I had a problem where my scripted FTP uploads through ftplib in Python 2.3 would experience long (6 or 7-second) delays before transferring each file. Other FTP programs were fine, except for a similar delay on connect. It turned out to be an interaction with ftplib’s IPv6 support in Python 2.3 and the Mac OS X name resolver, and it finally appears to be fixed in the recently-released Mac OS X 10.3.8, which noted speed improvements in certain network applications.
In case the delay bites anyone else (or in case it’s not really fixed, and some other network change is just fooling me) here’s the workaround I’ve been using until now.
With IPv6 support in Python 2.3 / Mac OS X 10.3, ftplib’s ntransfer function now calls getaddrinfo for every single file tranferred, and the name resolver does a slow timeout each time. Making a local copy of ftplib and replacing the call to getaddrinfo with constants may be ugly, but it worked around the problem.
Original line (multi-second delay), at ftplib.py line 233:
af, socktype, proto, canon, sa = socket.getaddrinfo(host, port, 0, socket.SOCK_STREAM)
Changed line (assumes IPv4 addresses):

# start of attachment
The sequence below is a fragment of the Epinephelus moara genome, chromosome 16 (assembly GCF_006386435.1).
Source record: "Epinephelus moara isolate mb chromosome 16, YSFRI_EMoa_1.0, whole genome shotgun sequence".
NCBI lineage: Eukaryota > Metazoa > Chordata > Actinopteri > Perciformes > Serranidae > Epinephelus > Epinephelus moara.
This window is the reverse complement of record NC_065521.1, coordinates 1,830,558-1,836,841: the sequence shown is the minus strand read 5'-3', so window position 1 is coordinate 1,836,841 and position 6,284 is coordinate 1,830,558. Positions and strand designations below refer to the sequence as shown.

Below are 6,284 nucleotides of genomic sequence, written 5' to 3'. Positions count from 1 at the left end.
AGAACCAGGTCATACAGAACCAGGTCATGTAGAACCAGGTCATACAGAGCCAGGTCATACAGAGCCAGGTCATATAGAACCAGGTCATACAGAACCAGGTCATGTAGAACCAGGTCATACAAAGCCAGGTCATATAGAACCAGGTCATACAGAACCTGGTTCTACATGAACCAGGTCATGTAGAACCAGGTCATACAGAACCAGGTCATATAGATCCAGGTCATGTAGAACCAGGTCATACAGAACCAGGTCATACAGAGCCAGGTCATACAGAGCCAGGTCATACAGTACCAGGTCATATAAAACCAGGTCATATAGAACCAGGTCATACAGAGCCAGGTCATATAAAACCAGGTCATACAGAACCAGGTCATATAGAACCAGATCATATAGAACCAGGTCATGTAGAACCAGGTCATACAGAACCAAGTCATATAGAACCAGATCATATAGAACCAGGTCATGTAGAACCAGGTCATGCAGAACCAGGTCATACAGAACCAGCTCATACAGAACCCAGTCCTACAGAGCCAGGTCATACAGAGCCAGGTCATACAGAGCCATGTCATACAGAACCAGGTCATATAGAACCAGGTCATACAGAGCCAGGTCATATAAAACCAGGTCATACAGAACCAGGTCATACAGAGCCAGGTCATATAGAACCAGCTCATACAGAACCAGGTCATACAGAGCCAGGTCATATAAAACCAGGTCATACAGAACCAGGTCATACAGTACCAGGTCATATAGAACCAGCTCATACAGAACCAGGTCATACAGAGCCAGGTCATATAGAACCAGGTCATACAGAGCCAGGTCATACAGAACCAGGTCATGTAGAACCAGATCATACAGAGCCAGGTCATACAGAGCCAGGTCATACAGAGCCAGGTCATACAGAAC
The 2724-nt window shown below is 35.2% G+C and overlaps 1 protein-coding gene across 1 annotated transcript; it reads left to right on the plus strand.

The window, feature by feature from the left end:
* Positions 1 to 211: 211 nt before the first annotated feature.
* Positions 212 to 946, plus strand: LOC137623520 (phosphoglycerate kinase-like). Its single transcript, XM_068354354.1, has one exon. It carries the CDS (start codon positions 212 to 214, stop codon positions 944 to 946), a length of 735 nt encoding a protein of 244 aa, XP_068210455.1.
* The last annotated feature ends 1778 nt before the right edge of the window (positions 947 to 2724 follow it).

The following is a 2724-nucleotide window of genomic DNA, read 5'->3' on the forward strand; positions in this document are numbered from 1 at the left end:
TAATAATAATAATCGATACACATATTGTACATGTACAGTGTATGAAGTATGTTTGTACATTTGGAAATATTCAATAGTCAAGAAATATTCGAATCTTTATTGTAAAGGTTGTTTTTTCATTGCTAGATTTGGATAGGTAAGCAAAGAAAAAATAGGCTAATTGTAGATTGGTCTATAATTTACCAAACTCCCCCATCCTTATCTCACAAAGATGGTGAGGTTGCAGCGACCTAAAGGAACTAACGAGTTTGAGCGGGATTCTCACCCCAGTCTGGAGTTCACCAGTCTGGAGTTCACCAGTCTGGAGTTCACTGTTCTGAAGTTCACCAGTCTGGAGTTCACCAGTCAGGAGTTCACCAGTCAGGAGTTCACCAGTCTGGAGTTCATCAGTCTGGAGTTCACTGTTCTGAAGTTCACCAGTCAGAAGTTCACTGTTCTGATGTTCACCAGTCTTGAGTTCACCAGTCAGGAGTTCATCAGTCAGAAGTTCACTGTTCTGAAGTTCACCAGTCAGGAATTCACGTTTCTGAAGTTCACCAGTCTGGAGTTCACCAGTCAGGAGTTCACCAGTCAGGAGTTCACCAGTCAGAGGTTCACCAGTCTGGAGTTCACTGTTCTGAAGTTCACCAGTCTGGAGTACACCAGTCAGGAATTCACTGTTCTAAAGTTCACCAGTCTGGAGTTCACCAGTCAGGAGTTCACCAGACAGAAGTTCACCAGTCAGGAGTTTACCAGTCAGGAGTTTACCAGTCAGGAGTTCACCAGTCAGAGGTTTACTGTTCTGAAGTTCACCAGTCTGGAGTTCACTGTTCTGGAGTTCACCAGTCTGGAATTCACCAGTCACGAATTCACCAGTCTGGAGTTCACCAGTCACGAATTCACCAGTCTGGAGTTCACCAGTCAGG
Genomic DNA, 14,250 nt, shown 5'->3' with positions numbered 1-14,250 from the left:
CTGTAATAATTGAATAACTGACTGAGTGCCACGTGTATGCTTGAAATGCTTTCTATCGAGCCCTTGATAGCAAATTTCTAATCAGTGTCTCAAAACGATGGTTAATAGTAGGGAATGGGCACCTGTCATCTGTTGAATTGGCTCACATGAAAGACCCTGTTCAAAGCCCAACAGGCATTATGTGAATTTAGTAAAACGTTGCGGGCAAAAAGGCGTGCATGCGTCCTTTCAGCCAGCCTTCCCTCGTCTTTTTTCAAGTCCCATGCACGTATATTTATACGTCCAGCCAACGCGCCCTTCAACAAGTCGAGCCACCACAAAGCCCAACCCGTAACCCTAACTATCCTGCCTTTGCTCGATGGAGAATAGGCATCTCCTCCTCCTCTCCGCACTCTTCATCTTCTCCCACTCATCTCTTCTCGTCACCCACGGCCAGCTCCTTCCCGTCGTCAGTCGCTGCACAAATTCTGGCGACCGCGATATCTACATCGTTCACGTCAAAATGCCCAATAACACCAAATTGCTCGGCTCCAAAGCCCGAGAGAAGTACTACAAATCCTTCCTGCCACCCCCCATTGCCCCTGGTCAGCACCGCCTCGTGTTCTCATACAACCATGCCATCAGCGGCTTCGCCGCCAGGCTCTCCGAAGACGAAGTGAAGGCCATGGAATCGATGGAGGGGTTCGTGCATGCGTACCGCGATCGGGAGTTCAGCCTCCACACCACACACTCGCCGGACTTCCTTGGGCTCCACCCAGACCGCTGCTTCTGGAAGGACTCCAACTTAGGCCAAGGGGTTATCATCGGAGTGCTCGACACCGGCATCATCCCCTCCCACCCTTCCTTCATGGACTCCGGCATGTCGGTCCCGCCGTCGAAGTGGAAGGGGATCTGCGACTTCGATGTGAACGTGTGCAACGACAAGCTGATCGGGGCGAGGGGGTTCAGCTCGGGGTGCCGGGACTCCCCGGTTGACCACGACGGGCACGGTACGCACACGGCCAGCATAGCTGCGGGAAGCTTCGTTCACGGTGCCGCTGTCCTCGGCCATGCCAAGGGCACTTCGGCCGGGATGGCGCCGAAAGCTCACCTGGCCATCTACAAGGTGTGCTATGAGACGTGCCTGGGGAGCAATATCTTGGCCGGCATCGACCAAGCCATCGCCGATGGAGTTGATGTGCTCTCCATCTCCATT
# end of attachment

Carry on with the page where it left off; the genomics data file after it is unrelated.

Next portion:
af, socktype, proto, canon, sa = (2, 1, 6, '', (host, port))
This change speeds up multi-file FTP transfers immensely (at least to my FTP server) under Mac OS X 10.3.0 through 10.3.7, but early results indicate it’s not necessary on 10.3.8.
The fact that you’re reading this means the server move was successful.
If you have several sets of duplicates that happen to share the same file size, all but one of the sets will be wiped out completely. The problem is that within each group of files of identical size, there’s at most a single generated "duplicates" list. The first file on the list is spared; the rest are deleted.
The net effect, when I tested the script on a large corpus of text files, was the program reported it would delete many files that were clearly not identical. (I had commented out the os.remove call for testing.)
There was an additional problem with iPhoto: the posted script follows symbolic links. iPhoto stores its albums as collections of symbolic links, so all photos in albums are flagged as duplicates of the original photos. An islink() test fixes this.
Here’s a modified version of the script. It has only been lightly tested, though the changes did successfully eliminate the false positives. Uncomment the os.remove() line only when you are satisfied with the list of redundant files generated.
Minor optimizations: all files < = 1024 bytes go directly into the dupes list, not potentialDupes, since the whole file has already been checked. Also, Mac OS X’s pesky .DS_Store files are skipped.
(I haven’t heard back from Bill yet on incorporating the fixes into his code, so I’m posting here.)
Just to keep everyone current who’s playing along at home: I recently became chair of the Narragansett AMC Young Members, which until we get some more leaders to post is practically my other weblog.
Also, my application with the Boston AMC Young Members to become a 3-season dayhike leader was approved. And I’m now a co-webmaster of the Boston AMC Young Members site. Busy, busy.